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Debate over charter schools gets going

It looks like the debate over charter schools is picking up. Last Sunday, the New York Times published a front-page feature on charter schools. It is the first major article I can think of that was critical of charter schools.

The article noted that the charter school “movement” has the support of philanthropists (Bill Gates, Eli Broad, the Walton family) and celebrities (the singers John Legend and Sting had recently “performed at a fund-raiser for Harlem charter schools at Lincoln Center”). It also has the backing of President Obama and his education secretary, Arne Duncan. And yet...

But for all their support and cultural cachet, the majority of the 5,000 or so charter schools nationwide appear to be no better, and in many cases worse, than local public schools when measured by achievement on standardized tests, according to experts citing years of research.

With all the money, technology, facilities, and other advantages charter schools have over public schools (while at the same time receiving public funding), plus the self-selection by motivated parents and students, I would have guessed that performance would be better among the charter schools, but that’s not the case.

It is probably Diane Ravitch’s critique of the school-choice movement (contained in her new book, The Death and Life of the Great American School System) that is prompting more critical coverage, like the Times piece. Given the wide consensus in support charter schools – from conservatives to the Obama administration – I expected to start to see some responses in defense of charter schools. And sure enough, in today’s Times, there is one, in the form of an op-ed by Charles Murray.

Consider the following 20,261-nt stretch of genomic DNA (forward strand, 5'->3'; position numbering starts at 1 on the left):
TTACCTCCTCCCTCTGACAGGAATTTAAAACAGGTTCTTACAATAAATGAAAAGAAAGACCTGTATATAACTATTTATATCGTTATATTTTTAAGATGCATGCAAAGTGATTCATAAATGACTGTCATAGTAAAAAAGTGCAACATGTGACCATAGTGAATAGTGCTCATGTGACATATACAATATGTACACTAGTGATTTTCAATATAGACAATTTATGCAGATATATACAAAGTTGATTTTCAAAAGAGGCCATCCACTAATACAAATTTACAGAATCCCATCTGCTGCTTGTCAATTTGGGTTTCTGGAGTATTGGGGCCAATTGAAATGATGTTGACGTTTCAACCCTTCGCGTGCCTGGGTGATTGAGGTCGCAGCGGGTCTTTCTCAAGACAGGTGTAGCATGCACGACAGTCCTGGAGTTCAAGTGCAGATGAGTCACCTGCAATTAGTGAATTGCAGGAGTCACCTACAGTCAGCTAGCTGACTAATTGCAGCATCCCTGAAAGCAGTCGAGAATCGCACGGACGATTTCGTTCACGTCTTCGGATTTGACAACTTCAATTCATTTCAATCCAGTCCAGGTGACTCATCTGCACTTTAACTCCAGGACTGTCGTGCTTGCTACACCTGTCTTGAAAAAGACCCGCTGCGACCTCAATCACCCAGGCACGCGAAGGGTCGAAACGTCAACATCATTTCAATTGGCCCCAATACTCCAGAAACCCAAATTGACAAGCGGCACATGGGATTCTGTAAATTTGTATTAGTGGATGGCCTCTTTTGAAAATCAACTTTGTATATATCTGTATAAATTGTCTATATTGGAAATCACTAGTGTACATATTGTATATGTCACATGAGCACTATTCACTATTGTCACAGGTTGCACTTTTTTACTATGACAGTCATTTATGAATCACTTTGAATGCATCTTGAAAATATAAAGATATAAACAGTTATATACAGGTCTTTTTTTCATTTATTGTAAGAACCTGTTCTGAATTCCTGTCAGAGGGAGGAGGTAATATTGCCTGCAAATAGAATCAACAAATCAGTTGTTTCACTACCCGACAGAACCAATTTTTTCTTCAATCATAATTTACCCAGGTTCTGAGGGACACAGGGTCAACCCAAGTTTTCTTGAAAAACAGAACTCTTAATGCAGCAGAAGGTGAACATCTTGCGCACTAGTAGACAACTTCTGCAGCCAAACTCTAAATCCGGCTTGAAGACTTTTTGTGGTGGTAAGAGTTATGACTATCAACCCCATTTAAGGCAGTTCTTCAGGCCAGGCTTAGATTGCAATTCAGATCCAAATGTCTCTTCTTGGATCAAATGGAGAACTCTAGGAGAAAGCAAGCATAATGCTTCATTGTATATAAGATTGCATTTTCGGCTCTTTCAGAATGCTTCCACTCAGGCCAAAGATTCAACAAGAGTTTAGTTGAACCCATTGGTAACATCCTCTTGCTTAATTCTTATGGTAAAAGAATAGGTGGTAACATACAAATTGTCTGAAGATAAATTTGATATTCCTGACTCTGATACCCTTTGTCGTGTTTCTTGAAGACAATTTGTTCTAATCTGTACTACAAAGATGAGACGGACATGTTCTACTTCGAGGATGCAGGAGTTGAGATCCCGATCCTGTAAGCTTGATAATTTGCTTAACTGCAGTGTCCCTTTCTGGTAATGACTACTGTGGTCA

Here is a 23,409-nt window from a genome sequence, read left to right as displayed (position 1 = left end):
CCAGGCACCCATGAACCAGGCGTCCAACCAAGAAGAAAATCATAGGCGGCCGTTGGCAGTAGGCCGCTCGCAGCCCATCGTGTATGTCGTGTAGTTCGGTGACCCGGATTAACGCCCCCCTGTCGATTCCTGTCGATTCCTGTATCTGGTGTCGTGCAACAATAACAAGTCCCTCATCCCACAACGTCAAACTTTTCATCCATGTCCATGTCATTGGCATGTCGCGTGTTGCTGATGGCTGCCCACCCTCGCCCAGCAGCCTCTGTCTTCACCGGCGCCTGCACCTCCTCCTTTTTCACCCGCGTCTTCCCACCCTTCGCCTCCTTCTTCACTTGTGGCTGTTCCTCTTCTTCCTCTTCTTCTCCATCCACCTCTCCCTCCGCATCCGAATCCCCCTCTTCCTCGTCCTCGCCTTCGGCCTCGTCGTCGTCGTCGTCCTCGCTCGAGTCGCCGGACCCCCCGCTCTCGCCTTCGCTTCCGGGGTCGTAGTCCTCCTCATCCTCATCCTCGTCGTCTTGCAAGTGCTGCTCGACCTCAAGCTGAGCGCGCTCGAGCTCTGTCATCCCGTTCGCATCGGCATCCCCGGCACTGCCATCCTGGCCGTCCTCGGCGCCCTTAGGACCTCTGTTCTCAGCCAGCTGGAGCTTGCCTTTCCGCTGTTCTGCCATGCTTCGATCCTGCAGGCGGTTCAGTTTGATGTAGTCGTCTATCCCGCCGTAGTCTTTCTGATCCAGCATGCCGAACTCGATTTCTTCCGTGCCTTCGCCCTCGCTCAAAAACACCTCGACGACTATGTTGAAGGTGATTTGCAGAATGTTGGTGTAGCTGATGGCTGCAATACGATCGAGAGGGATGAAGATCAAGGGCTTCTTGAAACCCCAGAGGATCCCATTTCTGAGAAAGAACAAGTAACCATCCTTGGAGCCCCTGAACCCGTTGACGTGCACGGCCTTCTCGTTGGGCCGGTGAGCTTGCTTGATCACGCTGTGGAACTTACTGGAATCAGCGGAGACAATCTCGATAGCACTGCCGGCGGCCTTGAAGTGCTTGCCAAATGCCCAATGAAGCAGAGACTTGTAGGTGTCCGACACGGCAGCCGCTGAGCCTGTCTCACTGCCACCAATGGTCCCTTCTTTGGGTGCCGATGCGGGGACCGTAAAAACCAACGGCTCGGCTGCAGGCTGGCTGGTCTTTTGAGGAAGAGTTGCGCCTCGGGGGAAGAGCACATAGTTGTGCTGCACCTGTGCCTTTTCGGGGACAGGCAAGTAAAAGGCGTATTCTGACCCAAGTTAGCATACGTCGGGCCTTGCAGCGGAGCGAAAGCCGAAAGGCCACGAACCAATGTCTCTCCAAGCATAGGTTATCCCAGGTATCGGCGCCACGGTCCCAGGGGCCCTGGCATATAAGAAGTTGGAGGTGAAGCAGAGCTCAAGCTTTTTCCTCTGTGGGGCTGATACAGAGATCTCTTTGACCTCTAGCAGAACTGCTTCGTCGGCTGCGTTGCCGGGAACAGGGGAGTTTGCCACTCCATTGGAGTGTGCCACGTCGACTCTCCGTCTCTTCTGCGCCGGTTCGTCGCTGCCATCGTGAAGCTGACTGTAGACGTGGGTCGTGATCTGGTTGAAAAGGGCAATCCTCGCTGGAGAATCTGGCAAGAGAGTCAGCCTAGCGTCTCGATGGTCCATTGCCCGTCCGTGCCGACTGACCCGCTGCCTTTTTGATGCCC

Murray takes an interesting tack. He argues that “standardized test scores are a terrible way to decide whether one school is better than another”. Instead, the ability for parents to choose should be considered a benefit in itself:

If my fellow supporters of charter schools and vouchers can finally be pushed off their obsession with test scores, maybe we can focus on the real reason school choice is a good idea. Schools differ in what they teach and how they teach it, and parents care deeply about both, regardless of whether test scores rise....

Let’s use the money we are already spending on education in a way that gives those parents the same kind of choice that wealthy people, liberal and conservative alike, exercise right now. That should be the beginning and the end of the argument for school choice.

I would agree that test scores do not fully encompass the quality of education. But Murray’s argument that performance doesn’t matter is hard to accept: if charter schools are no better or worse in terms of quality, then why go to all the effort? Would parents participate in the school-choice programs if they didn’t think the educational quality was higher?

School choice is an interesting debate, but leave it to Diane Ravitch to put it in perspective. As she says in the Times article, “Charters enroll 3 percent of the kids. The system that educates 97 percent, no one’s paying any attention to.” Don’t expect John Legend and Sting to hold a concert at Lincoln Center for these 97 percent (they'll have make do with bake sales and auctions).

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